The NDP MP recently sat down with the CBC's George Stroumboulopoulos and, in an interview that will air Monday night, Chow was asked whether she will run for a federal seat in 2015.
"I know where you're leading," she responded. "I've been really upfront. Yes, I have been seriously considering running for being mayor of the city of Toronto."
While that remark is consistent with what she has been telling reporters lately, Chow, currently promoting her new book "My Journey," also worked in a shot at Ford.
"I love this city and I think we deserve a lot better than Rob Ford," she said. "I certainly think our kids need a better role model."
Chow said she's still undecided about entering the race. And when asked to pick her favourite Conservative, she eventually settled on Foreign Affairs Minister John Baird.
Polls have shown the former city councillor and widow of late NDP leader Jack Layton would be a front-runner if she were to make the leap back to municipal politics.
However, a Forum Research poll taken after the Toronto ice storm showed Ford's approval rating has jumped to 47 per cent. The results also showed Ford would beat Chow, radio host John Tory, Councillor Karen Stintz and former budget chief David Soknacki in a hypothetical five-way battle.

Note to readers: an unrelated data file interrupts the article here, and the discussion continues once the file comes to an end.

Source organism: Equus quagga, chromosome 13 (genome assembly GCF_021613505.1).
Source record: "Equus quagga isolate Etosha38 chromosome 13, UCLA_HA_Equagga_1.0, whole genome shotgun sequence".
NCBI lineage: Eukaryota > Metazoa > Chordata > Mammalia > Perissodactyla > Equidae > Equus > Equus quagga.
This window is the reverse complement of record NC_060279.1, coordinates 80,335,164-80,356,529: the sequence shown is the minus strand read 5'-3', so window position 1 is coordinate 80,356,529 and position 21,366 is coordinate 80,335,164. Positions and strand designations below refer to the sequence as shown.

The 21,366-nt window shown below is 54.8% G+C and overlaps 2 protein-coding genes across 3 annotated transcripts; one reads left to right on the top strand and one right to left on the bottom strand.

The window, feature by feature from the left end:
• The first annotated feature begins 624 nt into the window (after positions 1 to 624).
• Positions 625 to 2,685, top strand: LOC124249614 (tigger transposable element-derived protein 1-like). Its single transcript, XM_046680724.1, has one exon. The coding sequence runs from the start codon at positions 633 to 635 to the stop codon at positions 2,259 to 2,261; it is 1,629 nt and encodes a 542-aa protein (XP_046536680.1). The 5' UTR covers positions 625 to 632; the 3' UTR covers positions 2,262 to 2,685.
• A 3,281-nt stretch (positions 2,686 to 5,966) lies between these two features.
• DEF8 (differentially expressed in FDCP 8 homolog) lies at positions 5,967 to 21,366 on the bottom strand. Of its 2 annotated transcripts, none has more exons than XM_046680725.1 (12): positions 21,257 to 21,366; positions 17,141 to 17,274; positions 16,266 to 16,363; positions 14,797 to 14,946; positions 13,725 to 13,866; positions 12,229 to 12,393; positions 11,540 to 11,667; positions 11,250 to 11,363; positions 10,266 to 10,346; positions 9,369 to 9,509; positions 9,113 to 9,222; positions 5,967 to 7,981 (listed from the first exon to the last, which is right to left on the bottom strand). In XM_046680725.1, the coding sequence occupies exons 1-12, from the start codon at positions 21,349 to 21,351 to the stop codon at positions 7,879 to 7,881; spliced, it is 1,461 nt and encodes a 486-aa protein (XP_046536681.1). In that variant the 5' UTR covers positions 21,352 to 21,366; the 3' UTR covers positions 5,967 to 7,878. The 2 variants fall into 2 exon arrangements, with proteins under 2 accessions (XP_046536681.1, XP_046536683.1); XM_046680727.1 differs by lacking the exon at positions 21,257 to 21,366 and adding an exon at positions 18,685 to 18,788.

But Forum also said Liberals had an astounding 29 point lead in Brandon-Souris during the federal byelection in November. Of course, Grits ended up narrowly losing in the Tory fortress.
This is not the first time Chow has expressed disappointment in Ford, who admitted in November to smoking crack cocaine in a "drunken stupor."
Chow took to Facebook shortly after Ford's admission to urge him to take responsibility and seek help.
"A good place to start would be for him to now face up to the truth, and to tell it," she wrote. "Our city deserves better."
A few weeks later, Chow called the mayor an "international embarrassment."
But Councillor Doug Ford, the mayor's brother and campaign manager, has long said "Ford Nation" isn't sweating Chow's potential entrance into the race.
"Olivia Chow is no Jack Layton," he told The National Post in 2012.
Doug Ford took another swipe at Chow last spring when he asked reporters to investigate her telephone town halls, in which she invited Torontonians to discuss gridlock issues. Chow currently serves as the NDP transit critic.
"My concern is who's paying for Olivia Chow's tele-town hall meetings? That's a serious matter. Is she breaking the election laws? Or is she using her office in Ottawa to do these tele-town hall meetings? Is she jumping out of the gate early?" he asked reporters, according to The Globe and Mail.
Chow's full interview with Stroumboulopoulos airs on Monday, January 20 at 7 and 11:30 p.m. on CBC.
Toronto voters head to the polls on October 27.
With previous files
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